Tremolo Tapping

Welcome to my first online lesson! In the sixteen years I’ve been teaching guitar, I have seldom had the opportunity to delve into the more advanced and specialized musical concepts that I really enjoy. Don’t get me wrong, I have nothing against the major scale, but I like to put my own spin on things, so that I can make them my own. For this reason, I’m going to use these online lessons as a forum to share all of my favourite tricks and techniques that I have acquired over the years. Hence, I’m going to break out of the formalized structure of traditional “How to Play” courses and present different themes as the mood strikes me. I encourage you to take what you learn here, and apply it to your own playing in such a way that will allow you to take the material to a new level.

Today, I’m going to talk about tremolo tapping, which is a technique that I used to create a dramatic run in the song Up from the Ashes from my band’s Unconscience album (see figure 7). I “borrowed” the technique from Randy Rhoads’ work on the classic Ozzy albums Blizzard of Ozzand Diary of a Madman. Other artists who employ this technique in their songs include Joe Satriani and John Petrucci.

These files are the author’s own work and represent his interpretation of this song. They are intended solely for private study, scholarship or research.

Before we get into the specifics of tremolo tapping technique, let’s have a gander at the tremolo effect, its origins, and uses. Tremolo is the repetition of a note by means of very fast alternate picking. This creates a kind of a “trembling” sound, which is used especially for dramatic effect and/or tonal intensification. Double stops (2 notes) and even chords can also be played with tremolo. Usually, tremolos are measured, meaning that it subdivides the beat accurately according to the number of bars through the note stem (see figure 1A). An unmeasured tremolo, usually indicated with the word trem, can also be used. Tremolos were first seen on the piano and other keyboard instruments. The composer Franz Liszt often called for the technique to be used in his piano pieces. By the beginning of the 19th Century, tremolos had made their way into the Orchestra’s string section’s standard repertoire of effects.

Here are some examples of tremolo notation and their equivalents in regular notation:

Tremolo Notation for Single Notes

Figure 1A Without Tremolo Notation

Tremolo Notation for Multiple Notes
Figure 2A Without Tremolo Notation

Playing tremolos that involve several notes is very challenging if you use only one hand to alternate between the notes. In fact, you would probably have great difficulty keeping up in quick tempos. By tapping the higher notes, you can achieve a speed far surpassing the fretting hand. To execute tremolo tapping, use the back or side of the pick to strike the string. This will give you a more pronounced attack. In fact, some players, such as George Lynch, have been known to use quarters and other objects to get different sounds. Another important point is to keep your arm very stiff as you tap so that you are using your forearm to move the pick rather than your wrist. For extra speed, concentrate on keeping the pick very close to the string at all times because the further from the string you get, the longer it will take to hit it again!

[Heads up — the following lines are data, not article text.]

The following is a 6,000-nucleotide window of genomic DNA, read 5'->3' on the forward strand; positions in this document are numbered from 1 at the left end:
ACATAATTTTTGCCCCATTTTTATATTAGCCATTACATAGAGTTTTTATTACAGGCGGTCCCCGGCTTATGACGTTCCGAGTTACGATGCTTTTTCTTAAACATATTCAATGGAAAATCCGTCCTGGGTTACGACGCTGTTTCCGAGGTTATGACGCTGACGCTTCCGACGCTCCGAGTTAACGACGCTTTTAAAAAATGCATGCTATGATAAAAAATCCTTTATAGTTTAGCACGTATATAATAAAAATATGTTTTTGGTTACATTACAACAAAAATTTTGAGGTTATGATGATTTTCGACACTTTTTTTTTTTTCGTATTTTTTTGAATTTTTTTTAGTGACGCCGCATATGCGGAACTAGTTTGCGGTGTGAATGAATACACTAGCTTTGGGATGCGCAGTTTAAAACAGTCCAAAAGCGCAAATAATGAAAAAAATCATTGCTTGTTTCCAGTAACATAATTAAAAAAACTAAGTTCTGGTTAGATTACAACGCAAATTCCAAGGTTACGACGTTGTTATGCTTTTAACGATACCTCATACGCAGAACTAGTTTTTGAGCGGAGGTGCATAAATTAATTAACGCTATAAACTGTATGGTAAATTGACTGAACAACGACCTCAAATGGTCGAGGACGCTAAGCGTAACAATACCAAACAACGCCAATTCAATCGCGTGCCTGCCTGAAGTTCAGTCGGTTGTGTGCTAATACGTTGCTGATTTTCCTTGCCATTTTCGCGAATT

Here’s our first example of tremolo tapping in action. It is short filler lick from I Don’t Know off of the Blizzard of Ozz album. To play it, place your index finger on the 5th fret of the fourth string and tap the higher notes with the pick. There are some slower notes at the beginning and end of the lick to give you time to get into and out of position.

I Don't Know 1
I Don't Know 2
I Don't Know 3
I Don't Know 4
I Don't Know 5

An Ozzy favourite, Crazy Train showcases yet another amazing display of Randy Rhoads’ virtuoso technique. This time, he uses odd note groupings to create a kind of wavering in speed that very much blurs the line between a measured and unmeasured tremolo:

Crazy Train 1
Crazy Train 2
Crazy Train 3
Crazy Train 4
Crazy Train 5

Our next example is an excerpt from Surfin’ With The Alien by Joe Satriani. This is a real fast and long descending sequence, which is sure to put your endurance to the test!

Surfin' With The Alien 1
Surfin' With The Alien 2
Surfin' With The Alien 3
Surfin' With The Alien 4
Surfin' With The Alien 5

And finally, let’s look at the Up From The Ashes lick from off of my band’s Unconscience album. My aim was to combine Rik Emmett’s “Pentatonic Waterfalls” with tremolo tapping. Whereas Rik Emmett used pull-offs on a nylon string guitar to achieve a soothing waterfall-like effect, I used rapid-fire tremolo tapping, a doubled track, and lots of distortion to unleash unbridled metal fury!

Pentatonic Waterfalls In Fantasy Serenade 1
Pentatonic Waterfalls In Fantasy Serenade 2
Pentatonic Waterfalls In Fantasy Serenade 3

To play the Up From The Ashes lick, slide your index finger up to the 12th fret and move it down to the next string as you descend. I don’t recommend barring the 12th fret because that will result in a lot of ringing. It may look fast with all the 32 nd notes, but at a mere 115 beats per minute, it actually works out to be slightly slower than the Joe Satriani example.

Up From The Ashes 1
Up From The Ashes 2
Up From The Ashes 3

That brings us to the end of today’s lesson. I hope that these examples inspired you to come up with your own unique licks. Feel free to email me some of your ideas! Until next time, happy practicing!

All examples in this lesson were notated using Guitar-Pro software.